But from the time, you made the reference null to the time garbage collector kicks in, that string instance lies in string pool. And a sophisticated attack on your system will be capable of reading your memory area and thus accessing the passwords also. Chances are low, but they are here.

That’s why it is suggested to use char[] to store passwords so that after use, you can iterate over array and make each character dirty/empty.
Another way is to use our magical class Unsafe. Here you create another temporary string with equal length as password, and store “?” or “*” (or any letter) for each character in temporary password. When you are done with password logic, you simply copy the bytes of temporary password ( e.g. ????????) on original password. It means overwrite the original password with temporary password.

Sample code would look like this.

[java]
String password = new String(“l00k@myHor$e”);
String fake = new String(password.replaceAll(“.”, “?”));
System.out.println(password); // l00k@myHor$e
System.out.println(fake); // ????????????

getUnsafe().copyMemory(fake, 0L, null, toAddress(password), sizeOf(password));

System.out.println(password); // ????????????
System.out.println(fake); // ????????????
[/java]

Create classes dynamically on runtime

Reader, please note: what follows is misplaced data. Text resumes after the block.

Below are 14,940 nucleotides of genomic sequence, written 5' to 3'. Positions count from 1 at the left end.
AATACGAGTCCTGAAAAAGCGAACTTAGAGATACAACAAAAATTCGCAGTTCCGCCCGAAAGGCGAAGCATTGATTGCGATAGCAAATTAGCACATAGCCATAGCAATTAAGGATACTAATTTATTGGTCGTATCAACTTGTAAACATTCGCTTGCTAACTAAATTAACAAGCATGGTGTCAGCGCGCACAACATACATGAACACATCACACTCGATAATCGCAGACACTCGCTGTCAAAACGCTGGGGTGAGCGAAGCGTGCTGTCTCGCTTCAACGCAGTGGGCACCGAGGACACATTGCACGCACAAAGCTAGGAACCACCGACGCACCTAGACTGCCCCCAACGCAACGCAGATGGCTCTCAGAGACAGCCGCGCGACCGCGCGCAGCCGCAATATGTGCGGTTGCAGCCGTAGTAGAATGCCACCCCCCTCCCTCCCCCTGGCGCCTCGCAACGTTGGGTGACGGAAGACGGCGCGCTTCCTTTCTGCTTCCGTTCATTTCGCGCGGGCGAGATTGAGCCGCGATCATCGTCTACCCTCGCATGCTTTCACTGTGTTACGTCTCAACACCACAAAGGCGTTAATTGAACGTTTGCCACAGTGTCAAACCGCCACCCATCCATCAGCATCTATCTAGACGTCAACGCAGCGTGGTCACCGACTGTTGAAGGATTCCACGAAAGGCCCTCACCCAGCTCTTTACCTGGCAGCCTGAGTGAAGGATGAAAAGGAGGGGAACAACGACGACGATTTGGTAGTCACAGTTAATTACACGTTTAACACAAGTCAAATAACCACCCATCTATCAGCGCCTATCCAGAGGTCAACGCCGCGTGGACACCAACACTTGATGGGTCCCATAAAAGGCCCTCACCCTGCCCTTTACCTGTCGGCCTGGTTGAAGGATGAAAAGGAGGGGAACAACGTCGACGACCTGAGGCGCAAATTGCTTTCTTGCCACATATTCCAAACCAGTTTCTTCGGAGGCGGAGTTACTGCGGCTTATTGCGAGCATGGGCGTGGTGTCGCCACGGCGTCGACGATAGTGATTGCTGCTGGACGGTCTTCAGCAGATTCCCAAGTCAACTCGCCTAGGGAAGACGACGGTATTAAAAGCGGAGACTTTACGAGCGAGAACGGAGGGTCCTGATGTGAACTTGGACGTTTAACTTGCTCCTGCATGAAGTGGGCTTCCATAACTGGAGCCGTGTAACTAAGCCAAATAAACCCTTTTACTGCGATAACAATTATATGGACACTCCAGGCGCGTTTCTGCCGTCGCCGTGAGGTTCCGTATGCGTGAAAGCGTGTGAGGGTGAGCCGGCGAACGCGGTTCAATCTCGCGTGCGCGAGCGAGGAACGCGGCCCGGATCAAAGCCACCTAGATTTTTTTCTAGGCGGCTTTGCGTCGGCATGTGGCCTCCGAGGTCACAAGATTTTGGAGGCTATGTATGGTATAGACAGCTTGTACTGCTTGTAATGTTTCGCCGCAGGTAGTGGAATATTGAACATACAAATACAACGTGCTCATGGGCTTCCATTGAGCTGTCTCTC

We can create classes in runtime, for example from compiled .class file. To perform that read class contents to byte array and pass it to defineClass method.

[java]
//Sample code to craeet classes
byte[] classContents = getClassContent();
Class c = getUnsafe().defineClass(null, classContents, 0, classContents.length);
c.getMethod(“a”).invoke(c.newInstance(), null);

//Method to read .class file
private static byte[] getClassContent() throws Exception {
File f = new File(“/home/mishadoff/tmp/A.class”);
FileInputStream input = new FileInputStream(f);
byte[] content = new byte[(int)f.length()];
input.read(content);
input.close();
return content;
}
[/java]

4) Super big arrays

As you know Integer.MAX_VALUE constant is a max size of java array. If you want to build real big arrays (no practical need though in normal applications), you can use direct memory allocation for this.

Take an example of this class which creates an sequential memory (array) with double the size of what is allowed.

[java]
class SuperArray {
private final static int BYTE = 1;
private long size;
private long address;

public SuperArray(long size) {
this.size = size;
address = getUnsafe().allocateMemory(size * BYTE);
}
public void set(long i, byte value) {
getUnsafe().putByte(address + i * BYTE, value);
}
public int get(long idx) {
return getUnsafe().getByte(address + idx * BYTE);
}
public long size() {
return size;
}
}
[/java]

Sample usage:

[java]
long SUPER_SIZE = (long)Integer.MAX_VALUE * 2;
SuperArray array = new SuperArray(SUPER_SIZE);
System.out.println(“Array size:” + array.size()); // 4294967294
for (int i = 0; i < 100; i++) { array.set((long)Integer.MAX_VALUE + i, (byte)3); sum += array.get((long)Integer.MAX_VALUE + i); } System.out.println("Sum of 100 elements:" + sum); // 300 [/java] Please beware it an cause JVM crash.

Conclusion

sun.misc.Unsafe provides almost unlimited capabilities for exploring and modification of VM’s runtime data structures. Despite the fact that these capabilities are almost inapplicable in Java development itself, Unsafe is a great tool for anyone who want to study HotSpot VM without C++ code debugging or need to create ad hoc profiling instruments.

Reference:

http://mishadoff.com/blog/java-magic-part-4-sun-dot-misc-dot-unsafe/

Happy Learning !!